Plan your accommodations. Everyone dies, yet most are afraid to discuss it. If you could pick the best environment and conditions for your passing, what would they be? Would you want to be at home? Do you want a crowd around you or just a few people in the room at a time? Do you have a favorite song or scripture that you want to hear? Is your preference to be pain free or do you want to be more alert? You may not get the chance to decide any of these things, but you might. It’s worth it to have an honest discussion with those you love to ensure your wishes are met up until the end.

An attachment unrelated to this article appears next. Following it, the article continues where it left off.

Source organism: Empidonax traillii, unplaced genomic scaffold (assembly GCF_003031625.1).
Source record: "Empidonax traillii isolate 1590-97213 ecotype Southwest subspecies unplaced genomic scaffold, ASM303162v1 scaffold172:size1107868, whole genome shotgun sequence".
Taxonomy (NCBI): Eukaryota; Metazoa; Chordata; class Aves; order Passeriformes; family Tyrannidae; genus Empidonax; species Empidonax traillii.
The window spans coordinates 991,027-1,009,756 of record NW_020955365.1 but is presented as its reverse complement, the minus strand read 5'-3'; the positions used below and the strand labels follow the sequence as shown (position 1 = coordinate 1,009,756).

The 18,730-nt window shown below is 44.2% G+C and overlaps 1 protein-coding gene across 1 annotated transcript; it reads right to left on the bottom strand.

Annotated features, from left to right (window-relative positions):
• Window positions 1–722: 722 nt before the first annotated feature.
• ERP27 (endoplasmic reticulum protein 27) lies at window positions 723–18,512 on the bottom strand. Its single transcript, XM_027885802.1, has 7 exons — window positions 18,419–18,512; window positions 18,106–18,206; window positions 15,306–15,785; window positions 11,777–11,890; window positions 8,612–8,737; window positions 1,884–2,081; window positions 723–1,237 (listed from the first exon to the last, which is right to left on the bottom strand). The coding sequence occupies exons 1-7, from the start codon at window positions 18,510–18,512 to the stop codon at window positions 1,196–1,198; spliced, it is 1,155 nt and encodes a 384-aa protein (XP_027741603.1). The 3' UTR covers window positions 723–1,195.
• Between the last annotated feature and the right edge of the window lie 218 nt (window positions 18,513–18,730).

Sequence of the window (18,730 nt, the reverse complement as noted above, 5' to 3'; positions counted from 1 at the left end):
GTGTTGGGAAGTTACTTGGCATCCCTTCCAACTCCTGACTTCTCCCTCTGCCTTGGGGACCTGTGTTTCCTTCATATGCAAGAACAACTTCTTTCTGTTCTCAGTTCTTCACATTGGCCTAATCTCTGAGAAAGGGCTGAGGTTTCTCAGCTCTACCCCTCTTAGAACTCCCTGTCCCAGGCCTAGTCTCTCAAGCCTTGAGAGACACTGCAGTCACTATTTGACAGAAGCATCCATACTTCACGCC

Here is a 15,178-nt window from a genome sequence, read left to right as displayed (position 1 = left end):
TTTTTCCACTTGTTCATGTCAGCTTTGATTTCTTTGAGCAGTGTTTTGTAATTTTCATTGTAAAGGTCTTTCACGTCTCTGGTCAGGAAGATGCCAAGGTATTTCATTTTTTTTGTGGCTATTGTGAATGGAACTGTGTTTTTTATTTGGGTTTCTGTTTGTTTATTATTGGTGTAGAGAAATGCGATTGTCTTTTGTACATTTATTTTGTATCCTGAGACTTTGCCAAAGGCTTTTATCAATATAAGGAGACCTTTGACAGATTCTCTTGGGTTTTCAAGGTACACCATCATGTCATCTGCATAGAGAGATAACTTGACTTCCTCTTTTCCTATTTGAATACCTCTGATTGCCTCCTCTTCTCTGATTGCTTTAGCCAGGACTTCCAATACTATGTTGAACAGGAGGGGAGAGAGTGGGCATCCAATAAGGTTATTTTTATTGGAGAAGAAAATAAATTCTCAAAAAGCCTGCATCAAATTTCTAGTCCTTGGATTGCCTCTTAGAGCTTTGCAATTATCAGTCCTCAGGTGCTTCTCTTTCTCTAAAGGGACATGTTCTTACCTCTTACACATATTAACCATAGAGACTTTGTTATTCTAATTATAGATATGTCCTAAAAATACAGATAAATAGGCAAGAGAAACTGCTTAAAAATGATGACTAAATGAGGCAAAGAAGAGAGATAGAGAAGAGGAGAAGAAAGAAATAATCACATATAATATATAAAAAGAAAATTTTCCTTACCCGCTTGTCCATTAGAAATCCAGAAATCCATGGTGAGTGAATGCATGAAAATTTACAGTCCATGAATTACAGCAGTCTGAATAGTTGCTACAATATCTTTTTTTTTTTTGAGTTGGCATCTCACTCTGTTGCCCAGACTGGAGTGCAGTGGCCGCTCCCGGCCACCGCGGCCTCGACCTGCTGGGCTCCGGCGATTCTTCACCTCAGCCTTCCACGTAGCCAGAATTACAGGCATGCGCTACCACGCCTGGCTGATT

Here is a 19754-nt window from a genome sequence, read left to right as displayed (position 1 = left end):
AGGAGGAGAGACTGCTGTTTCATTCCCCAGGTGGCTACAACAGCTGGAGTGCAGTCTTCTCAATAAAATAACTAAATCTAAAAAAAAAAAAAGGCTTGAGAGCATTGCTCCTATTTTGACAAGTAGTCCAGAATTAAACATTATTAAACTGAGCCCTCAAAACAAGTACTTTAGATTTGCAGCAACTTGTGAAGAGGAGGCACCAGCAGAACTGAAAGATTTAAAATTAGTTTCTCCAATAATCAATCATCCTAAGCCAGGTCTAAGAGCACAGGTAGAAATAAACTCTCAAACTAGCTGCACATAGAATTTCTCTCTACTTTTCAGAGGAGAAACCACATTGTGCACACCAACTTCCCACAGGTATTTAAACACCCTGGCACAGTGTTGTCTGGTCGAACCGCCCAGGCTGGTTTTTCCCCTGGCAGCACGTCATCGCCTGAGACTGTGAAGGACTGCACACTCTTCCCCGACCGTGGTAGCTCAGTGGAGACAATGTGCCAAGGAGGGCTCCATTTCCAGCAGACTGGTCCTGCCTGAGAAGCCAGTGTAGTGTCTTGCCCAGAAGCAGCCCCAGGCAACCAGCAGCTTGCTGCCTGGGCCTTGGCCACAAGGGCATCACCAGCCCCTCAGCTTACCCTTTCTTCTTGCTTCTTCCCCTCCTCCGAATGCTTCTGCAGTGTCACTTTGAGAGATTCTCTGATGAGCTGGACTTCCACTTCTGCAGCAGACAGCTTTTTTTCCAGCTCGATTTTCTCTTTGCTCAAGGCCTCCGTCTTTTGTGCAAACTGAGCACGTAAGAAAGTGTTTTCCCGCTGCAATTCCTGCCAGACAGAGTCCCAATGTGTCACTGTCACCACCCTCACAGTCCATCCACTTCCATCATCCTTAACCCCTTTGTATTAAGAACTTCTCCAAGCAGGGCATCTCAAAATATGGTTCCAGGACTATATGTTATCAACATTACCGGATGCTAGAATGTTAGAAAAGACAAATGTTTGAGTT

Print Directions. An advance directive is written instructions that provide information on future medical treatment. An advance directive allows you to decide who will make medical decisions when you can’t speak for yourself. If you want, you may use an advance directive to prevent certain people from making health care decisions on your behalf. Advance directives DO NOT take away your right to decide your care, as long as you are able to express your wishes. This is true even in the most serious of medical conditions. Your advance directive will only be used when you are unable to communicate or when you no longer have mental competence, which only a physician decides. If you do not have an advance directive, and you are unable to choose medical treatment, Indiana law will decide who can do this for you. This responsibility will fall to any member of your immediate family (parent, spouse, adult child, brother, sister). If you never communicated your wishes, family members are left to guess what you would want. This often leads to bitter disputes, misunderstandings, and permanent relationship strain.